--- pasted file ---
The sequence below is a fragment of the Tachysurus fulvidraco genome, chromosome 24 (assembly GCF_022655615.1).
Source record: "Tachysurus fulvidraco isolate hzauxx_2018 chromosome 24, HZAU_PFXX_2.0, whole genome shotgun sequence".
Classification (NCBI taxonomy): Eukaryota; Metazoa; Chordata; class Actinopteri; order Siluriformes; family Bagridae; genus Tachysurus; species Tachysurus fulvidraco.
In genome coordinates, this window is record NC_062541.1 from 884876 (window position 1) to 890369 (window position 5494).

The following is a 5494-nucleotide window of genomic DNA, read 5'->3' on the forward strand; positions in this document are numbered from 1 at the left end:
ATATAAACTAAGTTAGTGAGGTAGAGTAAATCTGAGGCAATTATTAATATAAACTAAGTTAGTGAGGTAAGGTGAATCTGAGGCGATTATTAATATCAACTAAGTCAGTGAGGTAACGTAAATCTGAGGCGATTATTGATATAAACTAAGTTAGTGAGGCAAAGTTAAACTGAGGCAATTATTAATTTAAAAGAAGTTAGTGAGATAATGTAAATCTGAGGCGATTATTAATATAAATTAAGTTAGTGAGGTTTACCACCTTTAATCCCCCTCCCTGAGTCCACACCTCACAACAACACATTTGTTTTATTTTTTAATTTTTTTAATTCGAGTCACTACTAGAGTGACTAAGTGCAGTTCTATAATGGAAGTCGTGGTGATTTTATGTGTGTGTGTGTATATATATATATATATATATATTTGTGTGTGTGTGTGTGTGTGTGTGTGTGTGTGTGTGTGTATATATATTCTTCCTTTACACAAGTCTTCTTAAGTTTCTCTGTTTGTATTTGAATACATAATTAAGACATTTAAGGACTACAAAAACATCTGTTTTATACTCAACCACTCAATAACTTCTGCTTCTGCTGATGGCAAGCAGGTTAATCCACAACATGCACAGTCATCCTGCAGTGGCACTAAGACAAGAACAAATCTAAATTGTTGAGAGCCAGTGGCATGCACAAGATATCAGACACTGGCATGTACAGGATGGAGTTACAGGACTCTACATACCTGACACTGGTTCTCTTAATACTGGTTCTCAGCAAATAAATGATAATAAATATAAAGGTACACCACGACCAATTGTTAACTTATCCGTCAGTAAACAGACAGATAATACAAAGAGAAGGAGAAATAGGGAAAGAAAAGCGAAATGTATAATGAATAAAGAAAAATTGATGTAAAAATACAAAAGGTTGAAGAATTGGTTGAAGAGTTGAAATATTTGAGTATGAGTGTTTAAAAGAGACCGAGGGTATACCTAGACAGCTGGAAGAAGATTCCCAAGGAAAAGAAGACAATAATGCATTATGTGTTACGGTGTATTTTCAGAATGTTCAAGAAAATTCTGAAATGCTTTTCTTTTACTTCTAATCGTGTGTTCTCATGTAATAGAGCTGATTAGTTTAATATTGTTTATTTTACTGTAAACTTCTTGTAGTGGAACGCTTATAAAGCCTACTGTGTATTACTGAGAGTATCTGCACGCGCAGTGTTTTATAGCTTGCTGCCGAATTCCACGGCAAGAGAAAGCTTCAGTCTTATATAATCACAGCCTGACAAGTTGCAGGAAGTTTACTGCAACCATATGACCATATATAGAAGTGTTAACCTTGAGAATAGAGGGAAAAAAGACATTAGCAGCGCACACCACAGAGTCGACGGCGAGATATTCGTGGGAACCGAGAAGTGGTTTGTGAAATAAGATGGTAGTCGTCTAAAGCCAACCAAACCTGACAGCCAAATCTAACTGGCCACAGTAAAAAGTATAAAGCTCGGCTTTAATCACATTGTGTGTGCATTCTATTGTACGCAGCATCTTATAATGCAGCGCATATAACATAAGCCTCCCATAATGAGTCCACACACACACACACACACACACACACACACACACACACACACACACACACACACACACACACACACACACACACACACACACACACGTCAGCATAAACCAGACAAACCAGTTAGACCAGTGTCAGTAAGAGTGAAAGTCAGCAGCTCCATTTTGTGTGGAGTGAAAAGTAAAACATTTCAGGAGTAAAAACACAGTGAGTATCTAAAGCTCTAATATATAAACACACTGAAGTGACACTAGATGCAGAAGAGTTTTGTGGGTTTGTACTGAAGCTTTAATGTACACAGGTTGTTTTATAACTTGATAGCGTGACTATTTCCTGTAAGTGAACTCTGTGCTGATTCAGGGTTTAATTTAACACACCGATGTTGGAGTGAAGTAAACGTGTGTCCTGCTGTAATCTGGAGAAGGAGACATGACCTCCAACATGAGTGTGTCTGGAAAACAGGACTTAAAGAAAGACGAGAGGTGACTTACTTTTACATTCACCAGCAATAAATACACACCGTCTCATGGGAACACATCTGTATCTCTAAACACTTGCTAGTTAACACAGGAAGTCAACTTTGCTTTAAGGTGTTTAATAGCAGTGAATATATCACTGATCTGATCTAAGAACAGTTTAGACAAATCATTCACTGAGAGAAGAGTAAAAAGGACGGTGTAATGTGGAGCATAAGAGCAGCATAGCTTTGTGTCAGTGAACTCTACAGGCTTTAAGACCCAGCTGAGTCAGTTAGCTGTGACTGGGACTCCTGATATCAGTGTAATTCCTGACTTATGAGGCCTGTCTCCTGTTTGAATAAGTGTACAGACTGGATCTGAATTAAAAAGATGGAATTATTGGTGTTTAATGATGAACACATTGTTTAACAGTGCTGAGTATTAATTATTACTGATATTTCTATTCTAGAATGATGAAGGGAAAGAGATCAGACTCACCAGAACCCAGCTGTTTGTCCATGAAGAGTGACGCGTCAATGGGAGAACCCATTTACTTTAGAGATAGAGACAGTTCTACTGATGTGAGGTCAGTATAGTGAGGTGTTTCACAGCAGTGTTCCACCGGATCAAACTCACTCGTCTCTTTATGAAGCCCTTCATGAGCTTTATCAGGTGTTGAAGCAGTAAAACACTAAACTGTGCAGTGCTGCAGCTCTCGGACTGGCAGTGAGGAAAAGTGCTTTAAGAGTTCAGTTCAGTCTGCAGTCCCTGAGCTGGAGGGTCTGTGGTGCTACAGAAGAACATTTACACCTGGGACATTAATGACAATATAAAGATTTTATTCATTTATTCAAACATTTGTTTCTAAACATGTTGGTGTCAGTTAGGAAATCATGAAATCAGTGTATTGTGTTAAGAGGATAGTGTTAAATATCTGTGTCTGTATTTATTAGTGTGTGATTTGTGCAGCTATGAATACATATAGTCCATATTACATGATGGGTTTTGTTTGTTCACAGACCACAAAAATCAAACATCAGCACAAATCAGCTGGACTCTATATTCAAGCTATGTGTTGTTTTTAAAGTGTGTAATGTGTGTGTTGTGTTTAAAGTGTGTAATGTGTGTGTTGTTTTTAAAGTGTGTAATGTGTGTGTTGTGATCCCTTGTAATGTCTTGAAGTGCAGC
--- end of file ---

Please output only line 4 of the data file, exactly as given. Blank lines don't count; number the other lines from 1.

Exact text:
In genome coordinates, this window is record NC_062541.1 from 884876 (window position 1) to 890369 (window position 5494).